Pinball, 1973 by Haruki Murakami
My rating: 4 of 5 stars
‘I like wells, though. Every time I see a well, I can’t resist tossing a rock in. There’s nothing as soothing as the sound of a pebble hitting the water in a deep well.’ (page 10)
‘That’s this: if a person would just make the effort, there’s something to be learned from everything. From even the most ordinary, commonplace things, there’s always something you can learn. ...
Fact is, if it weren’t for that, nobody’s survive.
‘I think I see what you’re getting at, but’ - the Rat began, then swallowed the thought. But - the word was on his lips, there wasn’t anything more he could say. So he smiled and stood up, thanked J …’ (page 62)
‘On any given day, something claims our attention. Anything at all, inconsequential things. A rosebud, a misplaced hat, that sweater we liked as a child, an old Gene Pitney record. A parade of trivia with no place to go. Things that bump around in our consciousness for two or three days, then go back to wherever they came from the darkness. We’re always digging wells in our head. While above the wells, birds flit back and forth.’ (page 71)
‘“Good night”, said the Rat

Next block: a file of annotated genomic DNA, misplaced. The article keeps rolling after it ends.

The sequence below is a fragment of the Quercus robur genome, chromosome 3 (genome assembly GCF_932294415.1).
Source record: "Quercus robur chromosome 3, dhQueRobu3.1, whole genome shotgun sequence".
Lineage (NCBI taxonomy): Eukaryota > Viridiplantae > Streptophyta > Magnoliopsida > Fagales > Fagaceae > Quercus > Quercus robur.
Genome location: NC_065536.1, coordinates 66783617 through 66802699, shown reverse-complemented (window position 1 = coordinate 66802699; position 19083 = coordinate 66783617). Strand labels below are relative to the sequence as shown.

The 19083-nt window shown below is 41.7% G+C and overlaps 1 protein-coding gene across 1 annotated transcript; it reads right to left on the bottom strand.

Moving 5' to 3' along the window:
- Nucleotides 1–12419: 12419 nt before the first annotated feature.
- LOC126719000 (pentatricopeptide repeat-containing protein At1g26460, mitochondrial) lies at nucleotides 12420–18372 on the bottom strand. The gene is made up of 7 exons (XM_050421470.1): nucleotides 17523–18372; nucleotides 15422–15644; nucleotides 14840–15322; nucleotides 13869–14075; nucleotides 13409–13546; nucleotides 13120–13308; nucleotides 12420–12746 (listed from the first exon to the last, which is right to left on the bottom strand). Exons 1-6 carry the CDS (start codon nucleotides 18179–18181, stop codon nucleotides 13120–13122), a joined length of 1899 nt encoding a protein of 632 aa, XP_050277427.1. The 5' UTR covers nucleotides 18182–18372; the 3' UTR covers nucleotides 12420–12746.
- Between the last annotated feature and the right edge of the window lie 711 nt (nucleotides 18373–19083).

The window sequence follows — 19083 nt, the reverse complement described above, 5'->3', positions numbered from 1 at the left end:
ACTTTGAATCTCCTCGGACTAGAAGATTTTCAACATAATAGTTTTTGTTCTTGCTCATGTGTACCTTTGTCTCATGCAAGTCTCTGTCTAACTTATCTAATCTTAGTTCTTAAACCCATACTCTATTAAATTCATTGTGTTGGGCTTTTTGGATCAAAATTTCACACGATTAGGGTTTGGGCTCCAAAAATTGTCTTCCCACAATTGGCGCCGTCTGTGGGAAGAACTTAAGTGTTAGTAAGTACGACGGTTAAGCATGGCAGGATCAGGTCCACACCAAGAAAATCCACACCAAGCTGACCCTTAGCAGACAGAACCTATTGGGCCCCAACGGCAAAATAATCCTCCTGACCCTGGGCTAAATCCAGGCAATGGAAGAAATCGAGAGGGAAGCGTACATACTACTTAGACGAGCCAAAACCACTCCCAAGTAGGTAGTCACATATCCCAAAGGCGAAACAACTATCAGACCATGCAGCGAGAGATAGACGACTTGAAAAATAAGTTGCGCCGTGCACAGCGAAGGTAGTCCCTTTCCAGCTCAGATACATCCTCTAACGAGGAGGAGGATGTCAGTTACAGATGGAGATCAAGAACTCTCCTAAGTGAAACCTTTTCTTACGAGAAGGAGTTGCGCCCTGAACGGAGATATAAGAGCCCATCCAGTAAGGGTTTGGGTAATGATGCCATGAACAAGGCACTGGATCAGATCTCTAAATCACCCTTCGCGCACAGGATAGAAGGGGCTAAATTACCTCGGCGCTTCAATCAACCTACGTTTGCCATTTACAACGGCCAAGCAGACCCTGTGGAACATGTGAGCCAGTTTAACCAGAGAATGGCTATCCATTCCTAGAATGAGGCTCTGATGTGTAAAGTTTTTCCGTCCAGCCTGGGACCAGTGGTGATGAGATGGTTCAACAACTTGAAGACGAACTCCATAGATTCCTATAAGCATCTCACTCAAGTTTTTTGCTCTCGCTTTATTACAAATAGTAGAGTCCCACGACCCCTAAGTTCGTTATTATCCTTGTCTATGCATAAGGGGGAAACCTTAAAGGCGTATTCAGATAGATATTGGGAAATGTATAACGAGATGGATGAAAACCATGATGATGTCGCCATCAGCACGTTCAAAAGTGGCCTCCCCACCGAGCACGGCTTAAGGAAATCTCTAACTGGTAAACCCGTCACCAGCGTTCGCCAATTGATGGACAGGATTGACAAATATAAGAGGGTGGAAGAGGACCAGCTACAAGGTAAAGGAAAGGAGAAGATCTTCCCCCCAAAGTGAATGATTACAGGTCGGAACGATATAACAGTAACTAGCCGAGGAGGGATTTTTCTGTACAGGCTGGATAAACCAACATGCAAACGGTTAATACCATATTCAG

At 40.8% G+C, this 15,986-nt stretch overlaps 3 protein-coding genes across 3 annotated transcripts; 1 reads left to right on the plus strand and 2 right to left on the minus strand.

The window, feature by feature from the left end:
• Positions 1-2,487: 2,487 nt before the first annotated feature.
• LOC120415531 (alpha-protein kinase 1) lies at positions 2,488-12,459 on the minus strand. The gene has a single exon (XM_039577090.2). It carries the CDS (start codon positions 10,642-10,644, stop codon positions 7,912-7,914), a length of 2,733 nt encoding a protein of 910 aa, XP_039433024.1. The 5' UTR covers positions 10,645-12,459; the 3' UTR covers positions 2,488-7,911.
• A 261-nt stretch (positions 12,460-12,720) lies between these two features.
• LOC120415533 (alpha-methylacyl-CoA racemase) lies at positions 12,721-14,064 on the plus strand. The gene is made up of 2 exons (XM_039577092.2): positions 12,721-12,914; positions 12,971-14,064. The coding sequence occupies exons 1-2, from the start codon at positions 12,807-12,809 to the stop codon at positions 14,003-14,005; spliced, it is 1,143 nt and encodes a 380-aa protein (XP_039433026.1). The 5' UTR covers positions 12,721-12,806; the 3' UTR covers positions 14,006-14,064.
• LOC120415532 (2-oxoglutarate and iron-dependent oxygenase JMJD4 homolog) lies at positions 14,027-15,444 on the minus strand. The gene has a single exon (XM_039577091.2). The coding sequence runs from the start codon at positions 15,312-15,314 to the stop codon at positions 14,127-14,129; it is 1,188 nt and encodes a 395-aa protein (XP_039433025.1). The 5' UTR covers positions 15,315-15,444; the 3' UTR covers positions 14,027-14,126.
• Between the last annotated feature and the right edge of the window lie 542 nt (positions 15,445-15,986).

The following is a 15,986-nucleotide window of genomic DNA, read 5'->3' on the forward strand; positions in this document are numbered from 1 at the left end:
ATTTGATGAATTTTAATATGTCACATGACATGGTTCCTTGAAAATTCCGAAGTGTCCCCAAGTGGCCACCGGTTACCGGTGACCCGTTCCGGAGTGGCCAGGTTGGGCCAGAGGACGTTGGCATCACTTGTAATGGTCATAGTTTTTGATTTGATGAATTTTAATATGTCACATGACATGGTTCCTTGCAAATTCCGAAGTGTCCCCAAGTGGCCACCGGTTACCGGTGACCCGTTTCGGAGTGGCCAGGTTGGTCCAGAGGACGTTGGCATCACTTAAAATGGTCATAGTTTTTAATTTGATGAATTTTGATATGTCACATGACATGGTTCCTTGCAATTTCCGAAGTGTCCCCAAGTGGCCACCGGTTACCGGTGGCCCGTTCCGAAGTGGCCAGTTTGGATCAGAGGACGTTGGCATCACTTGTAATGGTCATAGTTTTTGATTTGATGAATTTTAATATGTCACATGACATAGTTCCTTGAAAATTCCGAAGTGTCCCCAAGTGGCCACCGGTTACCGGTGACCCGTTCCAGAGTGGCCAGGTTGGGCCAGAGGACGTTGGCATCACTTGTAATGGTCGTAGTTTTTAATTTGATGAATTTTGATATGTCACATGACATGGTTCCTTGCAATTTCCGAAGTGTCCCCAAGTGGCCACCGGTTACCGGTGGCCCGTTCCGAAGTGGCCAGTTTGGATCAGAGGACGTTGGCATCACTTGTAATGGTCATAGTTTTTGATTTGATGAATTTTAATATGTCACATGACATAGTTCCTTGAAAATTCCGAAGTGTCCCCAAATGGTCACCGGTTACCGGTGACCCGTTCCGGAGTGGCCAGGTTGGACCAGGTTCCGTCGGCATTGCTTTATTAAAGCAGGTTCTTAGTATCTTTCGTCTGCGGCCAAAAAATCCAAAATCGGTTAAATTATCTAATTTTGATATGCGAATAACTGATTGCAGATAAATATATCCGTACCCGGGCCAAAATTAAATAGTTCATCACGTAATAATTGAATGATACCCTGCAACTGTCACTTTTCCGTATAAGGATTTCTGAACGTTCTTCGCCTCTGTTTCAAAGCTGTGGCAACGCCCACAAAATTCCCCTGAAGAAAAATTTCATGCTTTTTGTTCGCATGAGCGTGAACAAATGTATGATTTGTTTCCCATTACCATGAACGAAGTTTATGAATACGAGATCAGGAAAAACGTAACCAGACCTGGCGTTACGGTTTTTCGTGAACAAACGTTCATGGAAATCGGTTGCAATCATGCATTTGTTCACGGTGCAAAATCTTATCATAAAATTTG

“Good night,” -said J. “Oh, and one last thing. Somebody said it: Walk slowly and drink lots of water.”
The Rat smiled at J., opened the door, and climbed the stairs. Streetlamps brightly illuminated the deserted street. The Rat sat down on a guard-rail and looked up at the sky. And thought, just how much water does a guy have to drink?’ (page 94)
‘Everything was immersed in darkness. Not just a monotone black, but smeared on butter-thick in paints of all colors.
I kept my face glued to the taxi window looking at that darkness. It looked strangely flat, like the cut surface of some unreal material sliced off with a razor-sharp blade. A queer kind of perspective prevailed in the darkness.’ (page 98)
‘It’s like Tennessee Williams said. The past and the present, we might say, “go like this.” The future is a “maybe.”
Yet when we look back on the darkness that obscures the path that brought us this far, we only come up with another indefinite “maybe.” The only thing we perceive with any clarity is the present moment, and even that just passes away.’ (page 118)
‘I brewed coffee. And the whole day through I watched that Sunday pass by my window. A tranquil November Sunday of rare clarity shining through each and every thing.’ (page 119)
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